Ater hopping off the green line at the Ashland station and squeezing into the security line waiting to be searched, Chicagoans waited patiently for entry to the concrete jungle's musical escape for Labor Day Weekend.
Located at Union Park, a green diamond-shaped oasis just a short distance from downtown, North Coast is an all ages festival which catered to an assortment of musical tastes.
Headliners Odesza, Bassnectar, and Zedd closed the festival each night on the main stage with pyrotechnics and lasers that spread across the entire landscape. Bassnectar attracted bassheads from far and wide, drawing one of the largest North Coast festival crowds in history.
The impenetrable fans stretched back as far to the green air conditioned globe -- the Heinkein stage. Lorin Ashton treated them to a heavy set with favorites like "Raw Charles" and "Killing in the Name Of" by Rage Against Machine.
Zedd invited the crowd to sing a along to his most famous charting hit, "Clarity", by cutting the music and conducting the crowd on top of his table to the delight of his vast following.
All your festival needs were in close proximity. Private vendors scaled the Ashland Ave side displaying various pins, hats, hydration packs, clothing, and homemade food recipes. The Ogden Ave border hosted tasty North Coast official food and stocked beverage booths.
VIPers were treated to fenced areas surrounding the soundboards, even elevated viewing platforms with private bathrooms and bar. Art installations were spread throughout the grounds exemplifying city styles and culture and provided attendees with a chance to interact with their surrounding environment.
A silent disco with rentable headsets was held within the basketball courts in addition to live art galleries of graffiti. After the 3 o'clock traffic of attendees entering the festival died down, access to water improved. The scene awoke with the sunset and ease in temperature, which gave life to the festival.
For those with a preference to the rock, jam and bluegrass scene, several bands made their first appearance to North Coast Music Festival such as The Claypool Lennon Delirium and Greensky Bluegrass.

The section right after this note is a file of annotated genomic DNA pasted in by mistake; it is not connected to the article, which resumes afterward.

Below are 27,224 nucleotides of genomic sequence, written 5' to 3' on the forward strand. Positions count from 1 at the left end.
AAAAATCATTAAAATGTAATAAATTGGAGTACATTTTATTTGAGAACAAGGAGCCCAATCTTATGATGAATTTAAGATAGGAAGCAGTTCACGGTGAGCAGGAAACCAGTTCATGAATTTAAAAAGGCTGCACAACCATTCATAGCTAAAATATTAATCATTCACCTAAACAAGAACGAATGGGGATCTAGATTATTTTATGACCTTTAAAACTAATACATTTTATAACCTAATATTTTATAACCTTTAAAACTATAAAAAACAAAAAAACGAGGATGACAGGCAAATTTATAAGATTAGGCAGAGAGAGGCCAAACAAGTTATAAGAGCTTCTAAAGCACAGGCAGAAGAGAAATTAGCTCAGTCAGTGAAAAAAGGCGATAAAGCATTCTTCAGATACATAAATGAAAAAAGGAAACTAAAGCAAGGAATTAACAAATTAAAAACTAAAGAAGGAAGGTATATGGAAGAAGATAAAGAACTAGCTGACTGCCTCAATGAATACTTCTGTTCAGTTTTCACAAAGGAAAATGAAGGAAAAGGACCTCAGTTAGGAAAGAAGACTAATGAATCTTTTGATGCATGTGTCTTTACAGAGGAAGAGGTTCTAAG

Both bands brought their own unique flavor from spacey quirky improv to fast paced strumming melodies.
On Saturday, Claypool and Lennon closed their set with a cut from Sean's legendary father -- a smoking take on The Beatles' "Tomorrow Never Knowns".
Greenksy delivered a festival set that touched on covers (an "Atlantic City" opener, Billy Joel's "Big Shot"), crowd favorites ("Leap Year", "Windshield", "Jaywalking") and two tunes from their forthcoming LP ("Living Over" and "Past My Prime").
Atlantic City, Leap Yar, I'd Probably Kill You, Hit Parade Of Love, Past My Prime, Dustbowl Overtures, Burn Them, Big Shot, Jaywalking, Living Over, Windshield
The only downside was a lack of a late night, aftershow from one of the most exciting bands on the festival bill.
The Revivalists made the most of a daytime slot of Firday, with lead singer David Shaw coming out into the crowd to interact face-to-face with the rail riders -- many of whom knew every word.
Umphrey's McGee returned to Chicago proper for the first time since 2014. They did get an after show slot -- at Concord Music Hall on Saturday night -- but hit the festival stage on Sunday, to entertain those unable to score those coveted tickets.
Although the shows were both different, each satisfied the listener's ear. Sunday night even included a comical New Year's announcement (keyboardist Joel Cummins head-faked an Omaha run, before revealing a three night Chicago stand) to put rumors that swirled throughout the summer to rest.
The Sunday set featured a cover debut (Alan Parson's "Sirius" aka The Chicago Bulls intro music) and guest spots from Greensky's Anders Beck on "Glory" and Jennifer Hartswick on the dormant mashup "Electric Avenue To Hell".
 debut, Alan Parsons Project
 with Anders Beck on dobro
 with Jennifer Hartswick on vocals
Purchase via UMLive: 09.04.2016, North Coast Music Festival, Chicago, IL
Honorable mentions for exceptional energy and stage performance go to Vulpeck and Raury. Each rallied and engaged with the audience at such a level that there was clear visible connection with every member in the crowd.
After its seventh year, North Coast still seduces music lovers and is known for its inner city experience on a smaller scale, making for a more intimate relationship with the artists and bands.